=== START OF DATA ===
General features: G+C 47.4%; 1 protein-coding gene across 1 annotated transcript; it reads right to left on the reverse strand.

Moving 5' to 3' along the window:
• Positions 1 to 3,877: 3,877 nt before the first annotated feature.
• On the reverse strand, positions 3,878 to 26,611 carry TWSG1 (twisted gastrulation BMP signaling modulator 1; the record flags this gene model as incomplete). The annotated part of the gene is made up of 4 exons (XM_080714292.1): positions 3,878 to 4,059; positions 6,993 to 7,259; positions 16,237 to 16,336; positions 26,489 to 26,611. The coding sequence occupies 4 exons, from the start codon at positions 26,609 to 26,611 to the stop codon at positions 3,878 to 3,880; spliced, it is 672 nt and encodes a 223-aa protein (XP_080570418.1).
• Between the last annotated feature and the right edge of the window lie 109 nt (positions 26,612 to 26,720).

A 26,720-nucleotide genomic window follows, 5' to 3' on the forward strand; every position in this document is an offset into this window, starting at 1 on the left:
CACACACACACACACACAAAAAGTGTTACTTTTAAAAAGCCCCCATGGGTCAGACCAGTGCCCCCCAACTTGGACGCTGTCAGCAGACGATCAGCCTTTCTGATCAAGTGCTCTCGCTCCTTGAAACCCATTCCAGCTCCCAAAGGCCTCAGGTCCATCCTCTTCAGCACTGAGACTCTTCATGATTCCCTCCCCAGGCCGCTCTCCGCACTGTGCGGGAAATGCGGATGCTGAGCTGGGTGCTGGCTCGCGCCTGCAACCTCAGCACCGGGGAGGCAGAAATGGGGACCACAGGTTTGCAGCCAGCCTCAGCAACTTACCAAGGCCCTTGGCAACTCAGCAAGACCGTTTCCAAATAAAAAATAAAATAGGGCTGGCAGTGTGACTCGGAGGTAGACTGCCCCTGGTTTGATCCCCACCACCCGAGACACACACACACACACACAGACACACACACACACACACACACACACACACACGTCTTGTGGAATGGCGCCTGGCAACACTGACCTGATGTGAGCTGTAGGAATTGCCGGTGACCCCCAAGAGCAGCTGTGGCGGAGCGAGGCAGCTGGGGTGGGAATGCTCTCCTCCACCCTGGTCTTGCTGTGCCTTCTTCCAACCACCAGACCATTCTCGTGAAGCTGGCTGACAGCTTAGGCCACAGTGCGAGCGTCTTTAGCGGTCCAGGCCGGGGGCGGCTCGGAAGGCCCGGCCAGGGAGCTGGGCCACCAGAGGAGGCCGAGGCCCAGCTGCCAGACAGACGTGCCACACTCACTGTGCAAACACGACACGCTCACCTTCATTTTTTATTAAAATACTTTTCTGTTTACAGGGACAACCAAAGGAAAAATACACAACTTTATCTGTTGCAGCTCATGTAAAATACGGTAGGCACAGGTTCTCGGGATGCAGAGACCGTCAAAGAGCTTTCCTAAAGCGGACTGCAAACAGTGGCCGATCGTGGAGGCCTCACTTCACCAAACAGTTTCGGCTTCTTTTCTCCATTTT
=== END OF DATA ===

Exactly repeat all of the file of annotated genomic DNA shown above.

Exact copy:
General features: G+C 47.4%; 1 protein-coding gene across 1 annotated transcript; it reads right to left on the reverse strand.

Moving 5' to 3' along the window:
• Positions 1 to 3,877: 3,877 nt before the first annotated feature.
• On the reverse strand, positions 3,878 to 26,611 carry TWSG1 (twisted gastrulation BMP signaling modulator 1; the record flags this gene model as incomplete). The annotated part of the gene is made up of 4 exons (XM_080714292.1): positions 3,878 to 4,059; positions 6,993 to 7,259; positions 16,237 to 16,336; positions 26,489 to 26,611. The coding sequence occupies 4 exons, from the start codon at positions 26,609 to 26,611 to the stop codon at positions 3,878 to 3,880; spliced, it is 672 nt and encodes a 223-aa protein (XP_080570418.1).
• Between the last annotated feature and the right edge of the window lie 109 nt (positions 26,612 to 26,720).

A 26,720-nucleotide genomic window follows, 5' to 3' on the forward strand; every position in this document is an offset into this window, starting at 1 on the left:
CACACACACACACACACAAAAAGTGTTACTTTTAAAAAGCCCCCATGGGTCAGACCAGTGCCCCCCAACTTGGACGCTGTCAGCAGACGATCAGCCTTTCTGATCAAGTGCTCTCGCTCCTTGAAACCCATTCCAGCTCCCAAAGGCCTCAGGTCCATCCTCTTCAGCACTGAGACTCTTCATGATTCCCTCCCCAGGCCGCTCTCCGCACTGTGCGGGAAATGCGGATGCTGAGCTGGGTGCTGGCTCGCGCCTGCAACCTCAGCACCGGGGAGGCAGAAATGGGGACCACAGGTTTGCAGCCAGCCTCAGCAACTTACCAAGGCCCTTGGCAACTCAGCAAGACCGTTTCCAAATAAAAAATAAAATAGGGCTGGCAGTGTGACTCGGAGGTAGACTGCCCCTGGTTTGATCCCCACCACCCGAGACACACACACACACACACAGACACACACACACACACACACACACACACACACGTCTTGTGGAATGGCGCCTGGCAACACTGACCTGATGTGAGCTGTAGGAATTGCCGGTGACCCCCAAGAGCAGCTGTGGCGGAGCGAGGCAGCTGGGGTGGGAATGCTCTCCTCCACCCTGGTCTTGCTGTGCCTTCTTCCAACCACCAGACCATTCTCGTGAAGCTGGCTGACAGCTTAGGCCACAGTGCGAGCGTCTTTAGCGGTCCAGGCCGGGGGCGGCTCGGAAGGCCCGGCCAGGGAGCTGGGCCACCAGAGGAGGCCGAGGCCCAGCTGCCAGACAGACGTGCCACACTCACTGTGCAAACACGACACGCTCACCTTCATTTTTTATTAAAATACTTTTCTGTTTACAGGGACAACCAAAGGAAAAATACACAACTTTATCTGTTGCAGCTCATGTAAAATACGGTAGGCACAGGTTCTCGGGATGCAGAGACCGTCAAAGAGCTTTCCTAAAGCGGACTGCAAACAGTGGCCGATCGTGGAGGCCTCACTTCACCAAACAGTTTCGGCTTCTTTTCTCCATTTT